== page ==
Singled from the queue filing
through airport security,
my 90 year old father is fully cooperative,
even amiable; not even surprised, it seems,
that fate has tapped him on the shoulder
to answer for something he is innocent of.
Two uniformed buxom matrons,
coiled hair and black patent leather
Sam Browns, heart-shaped
silver badges, ask him
if he’s accepted anything from strangers
since he’s entered the terminal.
He assures them he never accepts things from strangers.
They study him as if his affability
is part of the ploy, a filament
wired to the bomb he’ll trigger.
They prod over him an electric wand,
slip him out of his overcoat, shake his cane.
He smiles and calls them young lady.
He’s ordered to remove his shoes,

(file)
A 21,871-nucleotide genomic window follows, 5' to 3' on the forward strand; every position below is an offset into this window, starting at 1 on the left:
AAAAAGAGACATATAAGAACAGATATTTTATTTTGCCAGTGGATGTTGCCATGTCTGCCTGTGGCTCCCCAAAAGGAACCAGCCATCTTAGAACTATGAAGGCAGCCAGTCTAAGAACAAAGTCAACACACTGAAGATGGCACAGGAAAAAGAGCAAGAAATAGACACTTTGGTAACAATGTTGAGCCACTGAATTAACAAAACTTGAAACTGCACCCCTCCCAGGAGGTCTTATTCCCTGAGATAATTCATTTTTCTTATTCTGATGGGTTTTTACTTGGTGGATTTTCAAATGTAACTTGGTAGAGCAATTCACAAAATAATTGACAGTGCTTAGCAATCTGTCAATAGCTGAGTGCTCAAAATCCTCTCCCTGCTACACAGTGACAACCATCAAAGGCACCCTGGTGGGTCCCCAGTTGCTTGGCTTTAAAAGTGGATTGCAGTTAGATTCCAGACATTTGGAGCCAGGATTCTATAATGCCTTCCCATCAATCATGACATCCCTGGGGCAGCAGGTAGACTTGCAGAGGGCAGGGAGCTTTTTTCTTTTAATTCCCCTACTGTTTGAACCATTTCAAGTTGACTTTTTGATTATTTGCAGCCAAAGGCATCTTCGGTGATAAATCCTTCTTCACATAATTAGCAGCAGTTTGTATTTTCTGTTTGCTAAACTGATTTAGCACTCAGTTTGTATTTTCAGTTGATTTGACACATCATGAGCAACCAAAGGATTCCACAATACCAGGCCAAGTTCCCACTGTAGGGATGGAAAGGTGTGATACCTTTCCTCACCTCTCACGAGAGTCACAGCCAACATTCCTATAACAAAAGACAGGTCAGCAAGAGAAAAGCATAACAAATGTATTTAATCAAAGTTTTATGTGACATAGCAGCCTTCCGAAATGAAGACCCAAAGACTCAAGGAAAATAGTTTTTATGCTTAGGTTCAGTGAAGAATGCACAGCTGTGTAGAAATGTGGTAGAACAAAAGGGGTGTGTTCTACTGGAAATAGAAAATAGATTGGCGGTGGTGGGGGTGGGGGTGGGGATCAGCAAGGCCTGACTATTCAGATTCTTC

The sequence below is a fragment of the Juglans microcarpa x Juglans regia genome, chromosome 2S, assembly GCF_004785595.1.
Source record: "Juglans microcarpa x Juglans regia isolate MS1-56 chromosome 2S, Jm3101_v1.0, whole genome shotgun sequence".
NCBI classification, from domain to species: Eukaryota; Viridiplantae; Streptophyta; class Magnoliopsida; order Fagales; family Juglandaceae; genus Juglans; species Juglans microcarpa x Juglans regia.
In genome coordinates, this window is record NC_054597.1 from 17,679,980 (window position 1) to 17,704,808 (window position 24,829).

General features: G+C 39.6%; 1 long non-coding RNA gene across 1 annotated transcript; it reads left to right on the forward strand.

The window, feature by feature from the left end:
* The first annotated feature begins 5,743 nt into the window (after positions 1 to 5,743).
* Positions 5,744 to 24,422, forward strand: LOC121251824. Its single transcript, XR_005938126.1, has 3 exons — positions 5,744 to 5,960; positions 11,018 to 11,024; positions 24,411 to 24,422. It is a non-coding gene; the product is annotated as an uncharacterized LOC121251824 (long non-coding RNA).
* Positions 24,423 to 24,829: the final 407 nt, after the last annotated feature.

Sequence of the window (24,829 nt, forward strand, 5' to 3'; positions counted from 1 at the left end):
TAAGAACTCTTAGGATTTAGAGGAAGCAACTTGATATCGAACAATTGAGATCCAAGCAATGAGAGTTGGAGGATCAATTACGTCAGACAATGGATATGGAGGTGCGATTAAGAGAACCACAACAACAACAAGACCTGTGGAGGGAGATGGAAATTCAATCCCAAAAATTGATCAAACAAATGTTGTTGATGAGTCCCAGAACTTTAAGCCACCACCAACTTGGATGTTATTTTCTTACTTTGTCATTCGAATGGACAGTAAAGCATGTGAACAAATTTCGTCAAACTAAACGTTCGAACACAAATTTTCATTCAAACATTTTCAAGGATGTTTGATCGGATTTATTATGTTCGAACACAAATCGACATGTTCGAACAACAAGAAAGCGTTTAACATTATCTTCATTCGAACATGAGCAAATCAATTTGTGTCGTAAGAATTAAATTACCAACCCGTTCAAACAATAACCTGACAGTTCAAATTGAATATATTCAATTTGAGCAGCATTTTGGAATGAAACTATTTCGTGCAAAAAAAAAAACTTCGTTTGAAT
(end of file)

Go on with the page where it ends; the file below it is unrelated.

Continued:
a pair of white Addidas,
not a scuff upon them; and his hat,
an old brown fedora they flip over
and over and empty of its nothingness,
before patting him down like a convict,
armpits and crotch, sliding
their hands up and down his arms and legs,
each skeletal ridge and knob
as if by magic he might divide
tottering naked on bare yellow feet,
and reveal the vault of Armageddon.
Suddenly my father is terrible as Isaiah.
Yet he remains smiling, even as they strip him,
white hair smoking off his chest,
millwright’s legs tungsten blue,
from him emanating an audible tick.
Then they peel him out of his skin,
jackknife him open:
sprung, mis-spliced wires,
capped sockets, taped frays –
the mysterious circuitry of detonation.
where he’s hidden it.
Still they don’t find what they’re searching for,
and he can’t remember